Putting vegetation on the roofs of city buildings may reduce global warming, and save money long term. This will also provide energy savings, storm water runoff reductions and possibly lower city temperatures in summer.

It is estimated that the higher cost of building a green roof compared with a conventional roof may be recouped in about five years. Many cities are offering tax incentives to adopt green roofs.

Green roofs provide a natural layer of insulation, keep buildings cooler in summer and warmer in winter. Energy savings vary and daily energy demands can be reduced by about 15%.

Such insulation prevents some of the expansion and contraction that takes place when a roof is completely exposed to temperature extremes.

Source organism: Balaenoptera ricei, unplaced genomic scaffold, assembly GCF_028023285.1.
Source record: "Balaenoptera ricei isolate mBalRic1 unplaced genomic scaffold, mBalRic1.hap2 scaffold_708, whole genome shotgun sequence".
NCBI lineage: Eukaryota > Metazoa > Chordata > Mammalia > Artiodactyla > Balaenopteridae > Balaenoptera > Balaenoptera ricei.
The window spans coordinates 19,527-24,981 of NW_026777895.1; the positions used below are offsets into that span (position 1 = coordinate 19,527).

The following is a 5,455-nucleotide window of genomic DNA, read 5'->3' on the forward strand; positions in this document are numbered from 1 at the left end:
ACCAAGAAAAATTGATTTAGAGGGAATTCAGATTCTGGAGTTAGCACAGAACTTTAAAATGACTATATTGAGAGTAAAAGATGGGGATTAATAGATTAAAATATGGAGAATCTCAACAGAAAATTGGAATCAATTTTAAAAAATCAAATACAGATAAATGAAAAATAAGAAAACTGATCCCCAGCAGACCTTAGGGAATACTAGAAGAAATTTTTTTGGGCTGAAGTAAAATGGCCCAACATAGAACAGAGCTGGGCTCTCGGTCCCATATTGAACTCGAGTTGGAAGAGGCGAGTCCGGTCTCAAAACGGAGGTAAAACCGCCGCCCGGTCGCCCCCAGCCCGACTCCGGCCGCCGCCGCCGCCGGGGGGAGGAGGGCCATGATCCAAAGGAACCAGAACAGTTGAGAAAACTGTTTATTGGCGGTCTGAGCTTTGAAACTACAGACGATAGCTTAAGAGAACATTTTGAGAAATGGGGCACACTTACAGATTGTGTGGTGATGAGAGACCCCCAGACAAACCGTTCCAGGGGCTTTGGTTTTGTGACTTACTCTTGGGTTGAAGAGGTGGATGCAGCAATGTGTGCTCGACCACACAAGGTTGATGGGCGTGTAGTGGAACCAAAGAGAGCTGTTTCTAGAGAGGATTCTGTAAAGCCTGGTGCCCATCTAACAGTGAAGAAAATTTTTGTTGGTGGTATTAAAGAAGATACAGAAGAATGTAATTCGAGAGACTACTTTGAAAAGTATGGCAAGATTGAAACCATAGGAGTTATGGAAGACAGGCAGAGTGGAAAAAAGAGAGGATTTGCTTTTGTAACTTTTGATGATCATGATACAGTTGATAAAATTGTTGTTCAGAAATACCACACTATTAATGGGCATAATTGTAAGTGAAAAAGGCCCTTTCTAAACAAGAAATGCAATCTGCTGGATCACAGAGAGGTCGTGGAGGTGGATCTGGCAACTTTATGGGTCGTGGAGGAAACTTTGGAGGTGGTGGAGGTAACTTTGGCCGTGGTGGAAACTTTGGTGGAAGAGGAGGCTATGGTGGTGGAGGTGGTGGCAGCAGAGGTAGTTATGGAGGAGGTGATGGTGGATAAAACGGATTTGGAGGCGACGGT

Vegetation also captures rainfall and can slow the rate at which runoff goes into storm-water systems, reducing the load on sewers.

On a larger scale, green roofs may help ease global warming. Heat is created when dark-colored, impermeable surfaces radiate heat back into the air. The effect makes cities 2 to 10 degrees hotter than suburbs.

Currently most green roofs are being installed in new buildings. To retrofit a green roof requires hiring an architect, landscape designer and green roof consultant, among others. Insurance policies and existing current weight and fire hazards may require compliance.

In 2002 Battery Park City started requiring new buildings to plant greenery covering 75% of the non-mechanical area of their roofs. Since then, about two acres of green roofs have been installed or planned in the neighborhood. In June 2008, New York City offered a one-year property-tax credit for the installation of green roofs on at least 50% of available roof space.

The amount of green roofing in New York more than doubled from 2004 to 2007.

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